observations: Mean Girls at the court of King Richard. Our narrator is Anne Neville, who is the Queen of England. It’s not hard for a historic novelist to write in some dramatic irony: Anne will not be Queen much longer, her husband will not be King, both will be dead within a year and a half, and one of these sneered-at girls (daughters of the previous King) will be Queen of England instead - this whole court will be swept away.
Philippa Gregory’s Other Boleyn Girl featured twice in the blog last year, described as changing ‘the whole landscape of historical-novels–based-on-real-people - much as Anne Boleyn changed the whole future of the English throne and church.’ Her series on the Wars of the Roses (of which this is the fourth book) is less compelling than the Tudor ones, but that’s because the story is less interesting: what PG aptly calls the Cousins’ War can be confusing, with everyone changing allegiance and rising and falling with the fortunes of war. And in the end it can get a bit difficult to distinguish among the feisty, feminist heroines with their notions of their own importance.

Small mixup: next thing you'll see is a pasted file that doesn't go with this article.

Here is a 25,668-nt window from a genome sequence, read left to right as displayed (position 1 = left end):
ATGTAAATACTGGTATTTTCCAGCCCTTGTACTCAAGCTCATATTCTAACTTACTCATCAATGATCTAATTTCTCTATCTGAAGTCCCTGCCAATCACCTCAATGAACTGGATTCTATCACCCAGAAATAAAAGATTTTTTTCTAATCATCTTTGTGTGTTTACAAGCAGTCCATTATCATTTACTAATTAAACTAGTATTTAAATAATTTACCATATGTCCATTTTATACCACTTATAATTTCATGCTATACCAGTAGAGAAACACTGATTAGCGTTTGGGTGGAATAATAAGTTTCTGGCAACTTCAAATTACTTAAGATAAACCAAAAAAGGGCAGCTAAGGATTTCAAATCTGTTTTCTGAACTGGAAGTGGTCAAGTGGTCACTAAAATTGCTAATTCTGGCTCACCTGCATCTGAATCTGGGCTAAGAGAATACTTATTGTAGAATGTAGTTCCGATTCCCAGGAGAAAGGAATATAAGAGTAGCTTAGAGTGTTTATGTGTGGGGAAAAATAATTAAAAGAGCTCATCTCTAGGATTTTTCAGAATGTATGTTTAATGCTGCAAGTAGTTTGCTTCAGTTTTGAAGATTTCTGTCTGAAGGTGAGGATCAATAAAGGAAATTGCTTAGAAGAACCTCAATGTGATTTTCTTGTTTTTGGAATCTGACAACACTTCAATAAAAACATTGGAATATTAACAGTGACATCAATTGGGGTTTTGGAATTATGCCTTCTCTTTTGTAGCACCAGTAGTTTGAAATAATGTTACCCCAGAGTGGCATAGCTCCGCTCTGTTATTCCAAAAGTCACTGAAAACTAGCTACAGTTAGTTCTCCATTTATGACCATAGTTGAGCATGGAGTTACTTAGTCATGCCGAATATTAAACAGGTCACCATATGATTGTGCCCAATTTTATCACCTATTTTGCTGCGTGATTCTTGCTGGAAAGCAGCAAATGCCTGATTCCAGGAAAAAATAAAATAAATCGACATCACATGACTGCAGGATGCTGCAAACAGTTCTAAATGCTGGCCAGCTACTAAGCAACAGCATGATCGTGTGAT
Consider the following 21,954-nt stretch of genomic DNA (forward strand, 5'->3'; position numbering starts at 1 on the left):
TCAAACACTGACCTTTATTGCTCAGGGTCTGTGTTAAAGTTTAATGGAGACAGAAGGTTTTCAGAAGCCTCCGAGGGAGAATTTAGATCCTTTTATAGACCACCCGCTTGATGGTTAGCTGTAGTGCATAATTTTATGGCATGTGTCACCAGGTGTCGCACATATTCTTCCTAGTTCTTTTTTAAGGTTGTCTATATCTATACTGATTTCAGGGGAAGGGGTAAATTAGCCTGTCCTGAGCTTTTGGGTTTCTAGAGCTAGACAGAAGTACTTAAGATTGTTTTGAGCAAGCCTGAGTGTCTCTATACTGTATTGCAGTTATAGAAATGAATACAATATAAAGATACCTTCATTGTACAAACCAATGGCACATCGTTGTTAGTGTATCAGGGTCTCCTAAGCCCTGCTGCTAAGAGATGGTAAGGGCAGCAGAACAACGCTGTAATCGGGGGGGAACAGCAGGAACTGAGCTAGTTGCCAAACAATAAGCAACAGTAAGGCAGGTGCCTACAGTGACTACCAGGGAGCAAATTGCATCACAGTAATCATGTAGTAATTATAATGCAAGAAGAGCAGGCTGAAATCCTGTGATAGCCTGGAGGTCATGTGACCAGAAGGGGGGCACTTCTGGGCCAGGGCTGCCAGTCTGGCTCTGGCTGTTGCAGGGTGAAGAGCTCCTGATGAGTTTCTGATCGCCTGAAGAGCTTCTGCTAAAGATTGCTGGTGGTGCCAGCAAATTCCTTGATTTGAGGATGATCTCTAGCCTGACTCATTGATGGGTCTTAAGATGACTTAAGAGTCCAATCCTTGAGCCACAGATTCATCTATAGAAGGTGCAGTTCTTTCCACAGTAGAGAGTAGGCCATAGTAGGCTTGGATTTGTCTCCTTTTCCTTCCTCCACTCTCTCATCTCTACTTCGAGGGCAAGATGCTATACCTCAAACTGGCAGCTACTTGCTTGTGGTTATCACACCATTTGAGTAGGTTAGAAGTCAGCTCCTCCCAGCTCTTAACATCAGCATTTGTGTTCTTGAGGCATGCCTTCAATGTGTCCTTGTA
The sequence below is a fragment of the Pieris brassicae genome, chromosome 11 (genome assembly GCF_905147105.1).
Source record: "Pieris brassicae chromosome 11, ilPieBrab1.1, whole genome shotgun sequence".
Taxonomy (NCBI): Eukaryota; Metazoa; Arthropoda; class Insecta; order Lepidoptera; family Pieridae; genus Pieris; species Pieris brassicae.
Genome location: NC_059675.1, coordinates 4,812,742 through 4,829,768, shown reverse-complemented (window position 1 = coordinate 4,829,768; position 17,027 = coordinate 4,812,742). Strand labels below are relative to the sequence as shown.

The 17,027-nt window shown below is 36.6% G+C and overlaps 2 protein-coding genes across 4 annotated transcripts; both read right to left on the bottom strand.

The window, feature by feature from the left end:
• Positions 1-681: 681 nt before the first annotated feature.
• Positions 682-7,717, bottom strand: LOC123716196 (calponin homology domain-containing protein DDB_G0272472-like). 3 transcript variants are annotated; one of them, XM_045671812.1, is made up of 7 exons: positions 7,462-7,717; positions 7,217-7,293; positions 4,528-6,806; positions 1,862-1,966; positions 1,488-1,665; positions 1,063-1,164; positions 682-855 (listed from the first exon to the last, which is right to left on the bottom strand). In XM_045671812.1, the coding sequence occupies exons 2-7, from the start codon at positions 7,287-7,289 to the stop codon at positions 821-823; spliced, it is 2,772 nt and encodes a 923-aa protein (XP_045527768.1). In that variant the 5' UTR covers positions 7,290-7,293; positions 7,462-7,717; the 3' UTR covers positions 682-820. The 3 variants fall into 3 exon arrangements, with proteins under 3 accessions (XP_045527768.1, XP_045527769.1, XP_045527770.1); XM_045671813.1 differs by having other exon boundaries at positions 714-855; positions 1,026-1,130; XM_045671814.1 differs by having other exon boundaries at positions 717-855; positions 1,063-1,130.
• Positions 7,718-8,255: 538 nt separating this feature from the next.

Links up with: Richard III, Anne’s husband, is the major historical character in Josephine Tey’s The Daughter of Time.
The picture of Anne Neville is from the Rous Roll, via Wikimedia Commons.